Review for Final Exam
· measures (M1, M2, etc.)
· motives for holding money
The Federal Reserve System
· purpose and functions
· the process of money creation
· the money multiplier
· interest rates and the price of bonds
· expansionary and contractionary
· tools, including the required reserve ratio, the discount rate, and open market operations
Deficits and Debts
· Definition of each
· structural and cyclical deficits and surpluses
· differences between individual and government debt
· the debt burden, including debt service and debt compared to GDP
· functional finance and pro-cyclical fiscal policy
· positive and negative consequences of debt, including the Ricardian equivalence theorem, crowding out
· Sound Finance
· Functional Finance
· bubbles, herding, and extrapolative expectations
· derivatives and mortgage-backed securities
· government responses to financial crises
Problems You Should Be Able to Solve
Determining the value of the money multiplier
Calculating the amount of potential money creation in the banking system
Determine the exact amount of monetary policy action required to close a recessionary or inflationary gap
Compare the exact amount of monetary policy to the exact amount of fiscal policy needed to close gaps (notice that you’ll be asked to remember how to use the Keynesian multiplier and determine fiscal policy actions—so you can’t forget all the ideas and problems from fiscal policy)
Some Sample Problems
1. Assume the following information for questions 1 and 2:
the economy has an inflationary gap of $250 billion
the required reserve ratio is 10%
the MPC is 0.8
for every 1% change in the interest rate, investment changes by $30 billion
a) If the Federal Reserve decides to decrease the money supply by $150 billion to solve the inflationary problem, what dollar amount of bonds should it sell in open market operations?
b) If the decrease in the money supply described above leads to an increase in the interest rate of 2%, by what dollar amount will Aggregate Demand change?
2. Suppose bank reserves are $100 billion, the required reserve ratio is 0.2, and excess reserves are zero. Now suppose that the required reserve ratio is lowered to 0.1. What is the new level of demand deposits that can be created if banks fully utilize their new lending capacity? (Hint: first figure out the original level of deposits, then figure out the new lending capacity.)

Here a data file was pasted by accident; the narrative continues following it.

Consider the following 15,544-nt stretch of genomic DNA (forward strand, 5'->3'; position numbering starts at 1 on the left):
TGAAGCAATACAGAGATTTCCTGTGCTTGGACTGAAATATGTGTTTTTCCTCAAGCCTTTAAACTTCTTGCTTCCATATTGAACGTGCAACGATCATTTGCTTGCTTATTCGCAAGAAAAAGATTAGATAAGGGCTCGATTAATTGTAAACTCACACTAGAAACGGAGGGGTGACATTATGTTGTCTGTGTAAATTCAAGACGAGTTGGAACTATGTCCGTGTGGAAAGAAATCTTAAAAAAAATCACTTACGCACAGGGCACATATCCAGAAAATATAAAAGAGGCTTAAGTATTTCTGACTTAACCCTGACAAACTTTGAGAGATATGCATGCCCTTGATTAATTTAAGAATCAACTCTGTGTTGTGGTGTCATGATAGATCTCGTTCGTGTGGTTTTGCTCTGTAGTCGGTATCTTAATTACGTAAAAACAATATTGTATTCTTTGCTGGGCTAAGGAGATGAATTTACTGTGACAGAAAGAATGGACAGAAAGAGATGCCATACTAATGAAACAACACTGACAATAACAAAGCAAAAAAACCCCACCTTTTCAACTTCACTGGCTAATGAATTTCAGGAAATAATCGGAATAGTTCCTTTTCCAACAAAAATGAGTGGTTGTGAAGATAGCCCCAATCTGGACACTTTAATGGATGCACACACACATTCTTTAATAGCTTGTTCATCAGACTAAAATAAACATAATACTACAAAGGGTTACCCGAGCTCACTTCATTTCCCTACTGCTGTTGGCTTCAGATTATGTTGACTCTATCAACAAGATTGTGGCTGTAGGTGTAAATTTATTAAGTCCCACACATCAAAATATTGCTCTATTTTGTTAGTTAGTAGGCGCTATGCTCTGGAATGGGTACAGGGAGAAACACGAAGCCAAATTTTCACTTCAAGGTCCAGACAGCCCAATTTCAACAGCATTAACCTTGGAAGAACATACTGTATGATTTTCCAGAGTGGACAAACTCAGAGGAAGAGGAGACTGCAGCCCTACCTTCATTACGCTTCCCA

3. The banking system has Excess Reserves of $60 billion, Required Reserves of $40 billion, and $500 billion in deposits. Currently, the system has $400 billion in outstanding loans.
- What is the required reserve ratio?
- If a person deposits an additional $200 in the bank, what is the potential deposit creation if the banking system fully uses its lending capacity?
4. Assume that the following data describe the condition of the banking system (all $s are in billions):
Total Reserves $200
Transactions Deposits $800
Required Reserve Ratio 0.20
If the Federal Reserve wanted to stop further lending activity in the banking system, what required reserve ratio should be imposed?
5. Assume the following economic conditions:
C = $800 million + 0.8YD
I = $900million
G = $1000 million
(X-M) = -$10
Required reserve ratio = 0.10
Potential output = 20,000 million
a) What is the Keynesian multiplier for this economy?
b) What is the money multiplier for this economy?
c) What is the equilibrium rate of output in this economy?
d) What kind of gap currently exists in the economy (recessionary or inflationary) and how big is it?
e) If the government increases spending by $200, how much will aggregate spending change (assuming taxes do not change)?
f) If the government cuts taxes by $200, how much will aggregate spending change (assuming no change in government spending)?
g) Which of the above actions (#5 or #6) would be better in this situation? Why?
h) If the Federal Reserve wants to help ease the current economic situation, should it buy government bonds or sell government bonds?
i) If the Fed wants to change the money supply by the amount of the gap, what dollar amount of bonds should the Fed buy or sell?
j) Overall, which would be better at solving the current economic situation—fiscal or monetary policy? Why?